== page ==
As we have become personally, economically and politically depending on the cyberspace, we have become more targets of cyber threats that include thefts, cybercrimes, and espionage. Cybersecurity is a global issue that is not limited to geographic boundaries, it concerns all industries and threatens governments, public sectors, private sectors and individuals. It is concerned with both cyber-attacks that are malicious or non-malicious acts that are the results of human error; they could be planned or accidental. Cyber-attacks are increasing in number and frequency. Attackers come in different forms and have various motives. Whether a hacker in his basement copying and pasting a code and using it for virus, or malicious insiders who seek to steal data or damage organizations’ IT infrastructure, or hacktivists that are driven by a political or social cause, or more organized groups that are involved in warfare (Batke, 2011), they are all difficult to identify and apprehend.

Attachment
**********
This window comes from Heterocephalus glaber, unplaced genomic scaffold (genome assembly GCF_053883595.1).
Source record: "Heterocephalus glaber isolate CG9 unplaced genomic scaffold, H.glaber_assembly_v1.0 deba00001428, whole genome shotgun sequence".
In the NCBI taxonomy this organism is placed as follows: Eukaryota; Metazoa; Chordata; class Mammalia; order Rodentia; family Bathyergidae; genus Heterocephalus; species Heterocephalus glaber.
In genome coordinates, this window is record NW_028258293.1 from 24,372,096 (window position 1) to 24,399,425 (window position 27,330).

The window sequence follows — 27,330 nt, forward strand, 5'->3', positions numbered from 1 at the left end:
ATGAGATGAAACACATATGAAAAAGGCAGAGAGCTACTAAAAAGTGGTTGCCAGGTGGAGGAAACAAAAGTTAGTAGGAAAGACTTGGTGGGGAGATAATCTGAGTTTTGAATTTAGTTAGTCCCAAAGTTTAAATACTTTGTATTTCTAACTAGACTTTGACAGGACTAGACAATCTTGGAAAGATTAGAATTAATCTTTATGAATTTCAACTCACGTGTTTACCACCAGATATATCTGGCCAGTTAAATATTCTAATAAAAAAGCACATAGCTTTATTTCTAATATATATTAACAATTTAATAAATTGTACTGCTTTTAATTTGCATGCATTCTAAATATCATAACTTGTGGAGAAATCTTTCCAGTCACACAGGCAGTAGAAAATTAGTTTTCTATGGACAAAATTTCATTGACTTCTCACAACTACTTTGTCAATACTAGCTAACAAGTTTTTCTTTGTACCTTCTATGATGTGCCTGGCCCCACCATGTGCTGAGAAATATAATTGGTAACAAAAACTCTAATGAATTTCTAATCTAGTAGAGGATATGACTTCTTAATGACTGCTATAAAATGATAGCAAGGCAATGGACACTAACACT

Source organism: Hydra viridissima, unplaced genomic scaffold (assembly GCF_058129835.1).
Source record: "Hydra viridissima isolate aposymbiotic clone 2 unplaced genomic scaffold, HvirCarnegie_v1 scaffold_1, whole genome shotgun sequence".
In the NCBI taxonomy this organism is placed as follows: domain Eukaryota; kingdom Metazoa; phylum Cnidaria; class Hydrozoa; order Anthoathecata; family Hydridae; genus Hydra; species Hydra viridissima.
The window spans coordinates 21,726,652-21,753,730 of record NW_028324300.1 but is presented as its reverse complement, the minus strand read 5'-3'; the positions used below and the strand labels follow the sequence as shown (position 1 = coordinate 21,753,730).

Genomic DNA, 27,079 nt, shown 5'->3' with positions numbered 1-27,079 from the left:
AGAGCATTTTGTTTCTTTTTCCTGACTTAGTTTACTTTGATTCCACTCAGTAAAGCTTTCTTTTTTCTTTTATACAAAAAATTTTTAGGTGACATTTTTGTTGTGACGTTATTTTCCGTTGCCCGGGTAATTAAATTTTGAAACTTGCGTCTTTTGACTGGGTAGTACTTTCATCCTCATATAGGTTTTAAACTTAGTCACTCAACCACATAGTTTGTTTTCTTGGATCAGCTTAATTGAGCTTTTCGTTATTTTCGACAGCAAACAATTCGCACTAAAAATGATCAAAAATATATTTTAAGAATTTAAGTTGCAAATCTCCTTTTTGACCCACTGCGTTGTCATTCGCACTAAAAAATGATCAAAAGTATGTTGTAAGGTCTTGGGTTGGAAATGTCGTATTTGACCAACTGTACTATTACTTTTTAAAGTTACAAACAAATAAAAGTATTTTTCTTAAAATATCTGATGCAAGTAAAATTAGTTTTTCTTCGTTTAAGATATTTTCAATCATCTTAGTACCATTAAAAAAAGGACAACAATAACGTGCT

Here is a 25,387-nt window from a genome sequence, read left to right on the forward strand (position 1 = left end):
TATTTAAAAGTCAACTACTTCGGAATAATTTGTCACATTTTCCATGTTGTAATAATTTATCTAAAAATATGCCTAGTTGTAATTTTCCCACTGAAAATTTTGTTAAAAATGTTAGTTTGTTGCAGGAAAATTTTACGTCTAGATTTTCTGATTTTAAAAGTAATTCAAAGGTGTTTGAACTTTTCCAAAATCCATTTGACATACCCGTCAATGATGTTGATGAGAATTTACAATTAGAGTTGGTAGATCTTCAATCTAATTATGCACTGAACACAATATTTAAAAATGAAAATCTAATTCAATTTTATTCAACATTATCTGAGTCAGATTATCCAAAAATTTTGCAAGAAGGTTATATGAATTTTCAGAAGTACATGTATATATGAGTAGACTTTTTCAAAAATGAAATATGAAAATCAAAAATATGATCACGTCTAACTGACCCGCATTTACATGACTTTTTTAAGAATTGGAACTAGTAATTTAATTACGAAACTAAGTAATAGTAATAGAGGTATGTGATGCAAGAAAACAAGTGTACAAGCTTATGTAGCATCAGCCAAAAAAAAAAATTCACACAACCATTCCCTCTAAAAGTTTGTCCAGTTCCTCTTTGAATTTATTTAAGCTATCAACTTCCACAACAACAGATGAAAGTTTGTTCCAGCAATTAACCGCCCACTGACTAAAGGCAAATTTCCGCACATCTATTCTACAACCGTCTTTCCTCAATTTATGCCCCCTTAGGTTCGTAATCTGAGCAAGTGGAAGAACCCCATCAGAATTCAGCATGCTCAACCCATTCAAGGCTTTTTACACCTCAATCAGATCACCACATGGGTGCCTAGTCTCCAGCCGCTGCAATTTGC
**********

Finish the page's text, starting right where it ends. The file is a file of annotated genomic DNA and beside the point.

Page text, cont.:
Young hacker in data security concept
Young hacker in data security concept

Cyber-security within an organization is about maintaining the CIA triad: confidentiality, integrity, and availability. The priority of these terms varies, and there is a difference between information technology (IT) and operation technology (OP). For example, in industries like banks and insurance companies, IT people are more concerned about protecting customer information. Therefore, confidentiality is the top priority. Whereas areas where operations cannot be disrupted, availability is a priority. Good solutions that are available on IT side might not work on the OP side. For example, firewalls might work very well on IT security but may cause problems and delays on OP that is not needed.